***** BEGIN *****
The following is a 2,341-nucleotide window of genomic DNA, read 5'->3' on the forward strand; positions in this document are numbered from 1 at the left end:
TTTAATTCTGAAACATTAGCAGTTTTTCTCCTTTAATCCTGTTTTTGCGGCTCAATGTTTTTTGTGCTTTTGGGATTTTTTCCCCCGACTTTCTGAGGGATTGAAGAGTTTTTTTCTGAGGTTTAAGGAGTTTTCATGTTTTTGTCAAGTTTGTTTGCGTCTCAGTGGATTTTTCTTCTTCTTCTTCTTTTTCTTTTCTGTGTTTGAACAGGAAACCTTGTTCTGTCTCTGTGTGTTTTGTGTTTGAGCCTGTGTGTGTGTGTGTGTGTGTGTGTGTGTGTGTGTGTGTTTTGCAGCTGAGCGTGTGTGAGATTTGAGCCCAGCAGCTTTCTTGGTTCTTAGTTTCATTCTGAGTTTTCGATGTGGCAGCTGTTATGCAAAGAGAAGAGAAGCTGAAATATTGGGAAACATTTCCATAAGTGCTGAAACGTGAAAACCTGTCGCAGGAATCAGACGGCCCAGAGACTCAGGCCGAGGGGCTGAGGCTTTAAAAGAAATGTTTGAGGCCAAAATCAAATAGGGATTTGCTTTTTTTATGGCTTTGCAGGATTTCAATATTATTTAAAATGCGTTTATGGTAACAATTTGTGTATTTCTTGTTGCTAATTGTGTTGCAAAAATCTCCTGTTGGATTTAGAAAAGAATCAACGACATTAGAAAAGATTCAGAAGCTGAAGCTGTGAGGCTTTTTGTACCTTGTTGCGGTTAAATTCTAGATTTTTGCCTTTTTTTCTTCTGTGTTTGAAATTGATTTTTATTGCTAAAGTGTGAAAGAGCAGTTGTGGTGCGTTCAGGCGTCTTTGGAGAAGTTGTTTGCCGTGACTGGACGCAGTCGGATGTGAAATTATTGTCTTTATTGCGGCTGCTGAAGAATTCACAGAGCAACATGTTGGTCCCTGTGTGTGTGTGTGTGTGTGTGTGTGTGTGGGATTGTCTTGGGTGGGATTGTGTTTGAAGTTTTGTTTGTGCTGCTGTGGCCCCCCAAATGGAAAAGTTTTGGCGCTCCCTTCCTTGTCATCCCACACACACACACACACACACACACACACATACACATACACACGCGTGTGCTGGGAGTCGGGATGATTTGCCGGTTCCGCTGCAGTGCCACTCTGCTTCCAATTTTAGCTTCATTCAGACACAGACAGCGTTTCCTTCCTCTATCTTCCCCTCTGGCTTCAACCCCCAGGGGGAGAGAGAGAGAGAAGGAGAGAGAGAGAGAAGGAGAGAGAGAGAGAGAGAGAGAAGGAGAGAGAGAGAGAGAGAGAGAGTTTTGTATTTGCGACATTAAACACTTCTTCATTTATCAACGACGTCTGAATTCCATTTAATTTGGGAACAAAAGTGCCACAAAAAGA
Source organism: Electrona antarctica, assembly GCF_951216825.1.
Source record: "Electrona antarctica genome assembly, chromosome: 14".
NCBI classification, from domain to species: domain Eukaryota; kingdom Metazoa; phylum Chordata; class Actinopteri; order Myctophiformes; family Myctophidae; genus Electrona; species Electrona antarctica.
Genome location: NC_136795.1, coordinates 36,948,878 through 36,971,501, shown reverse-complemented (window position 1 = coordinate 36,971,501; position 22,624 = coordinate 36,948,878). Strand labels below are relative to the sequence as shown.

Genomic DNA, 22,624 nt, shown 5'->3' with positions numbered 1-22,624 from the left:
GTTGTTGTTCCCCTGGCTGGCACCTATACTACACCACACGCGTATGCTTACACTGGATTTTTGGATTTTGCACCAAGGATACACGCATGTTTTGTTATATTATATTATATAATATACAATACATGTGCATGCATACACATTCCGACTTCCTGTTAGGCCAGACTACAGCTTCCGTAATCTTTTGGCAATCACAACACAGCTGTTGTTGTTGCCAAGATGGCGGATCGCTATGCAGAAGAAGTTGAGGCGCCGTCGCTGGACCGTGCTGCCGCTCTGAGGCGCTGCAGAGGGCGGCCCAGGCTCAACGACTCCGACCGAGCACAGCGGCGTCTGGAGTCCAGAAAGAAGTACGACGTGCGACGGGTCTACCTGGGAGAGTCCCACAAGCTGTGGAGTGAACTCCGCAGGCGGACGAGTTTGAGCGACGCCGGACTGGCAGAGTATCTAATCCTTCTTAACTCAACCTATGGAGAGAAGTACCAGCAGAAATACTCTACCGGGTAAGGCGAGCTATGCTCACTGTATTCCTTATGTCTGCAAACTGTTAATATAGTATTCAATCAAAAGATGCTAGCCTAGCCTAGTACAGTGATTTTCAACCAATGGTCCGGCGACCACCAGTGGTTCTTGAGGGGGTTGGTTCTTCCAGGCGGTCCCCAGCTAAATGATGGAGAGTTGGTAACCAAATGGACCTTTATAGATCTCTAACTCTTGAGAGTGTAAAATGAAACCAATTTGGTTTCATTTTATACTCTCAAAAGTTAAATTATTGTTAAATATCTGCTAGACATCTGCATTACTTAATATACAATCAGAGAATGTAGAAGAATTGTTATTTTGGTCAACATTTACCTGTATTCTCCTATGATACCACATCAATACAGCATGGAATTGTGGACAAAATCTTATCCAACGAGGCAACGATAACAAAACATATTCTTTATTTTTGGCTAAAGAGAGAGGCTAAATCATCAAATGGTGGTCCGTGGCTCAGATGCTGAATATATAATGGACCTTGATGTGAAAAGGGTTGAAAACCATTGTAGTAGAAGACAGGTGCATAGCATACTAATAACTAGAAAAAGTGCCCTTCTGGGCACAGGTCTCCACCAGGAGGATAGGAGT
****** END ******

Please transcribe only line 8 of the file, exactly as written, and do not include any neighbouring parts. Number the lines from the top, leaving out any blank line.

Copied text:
GTTGTTGTTCCCCTGGCTGGCACCTATACTACACCACACGCGTATGCTTACACTGGATTTTTGGATTTTGCACCAAGGATACACGCATGTTTTGTTATATTATATTATATAATATACAATACATGTGCATGCATACACATTCCGACTTCCTGTTAGGCCAGACTACAGCTTCCGTAATCTTTTGGCAATCACAACACAGCTGTTGTTGTTGCCAAGATGGCGGATCGCTATGCAGAAGAAGTTGAGGCGCCGTCGCTGGACCGTGCTGCCGCTCTGAGGCGCTGCAGAGGGCGGCCCAGGCTCAACGACTCCGACCGAGCACAGCGGCGTCTGGAGTCCAGAAAGAAGTACGACGTGCGACGGGTCTACCTGGGAGAGTCCCACAAGCTGTGGAGTGAACTCCGCAGGCGGACGAGTTTGAGCGACGCCGGACTGGCAGAGTATCTAATCCTTCTTAACTCAACCTATGGAGAGAAGTACCAGCAGAAATACTCTACCGGGTAAGGCGAGCTATGCTCACTGTATTCCTTATGTCTGCAAACTGTTAATATAGTATTCAATCAAAAGATGCTAGCCTAGCCTAGTACAGTGATTTTCAACCAATGGTCCGGCGACCACCAGTGGTTCTTGAGGGGGTTGGTTCTTCCAGGCGGTCCCCAGCTAAATGATGGAGAGTTGGTAACCAAATGGACCTTTATAGATCTCTAACTCTTGAGAGTGTAAAATGAAACCAATTTGGTTTCATTTTATACTCTCAAAAGTTAAATTATTGTTAAATATCTGCTAGACATCTGCATTACTTAATATACAATCAGAGAATGTAGAAGAATTGTTATTTTGGTCAACATTTACCTGTATTCTCCTATGATACCACATCAATACAGCATGGAATTGTGGACAAAATCTTATCCAACGAGGCAACGATAACAAAACATATTCTTTATTTTTGGCTAAAGAGAGAGGCTAAATCATCAAATGGTGGTCCGTGGCTCAGATGCTGAATATATAATGGACCTTGATGTGAAAAGGGTTGAAAACCATTGTAGTAGAAGACAGGTGCATAGCATACTAATAACTAGAAAAAGTGCCCTTCTGGGCACAGGTCTCCACCAGGAGGATAGGAGT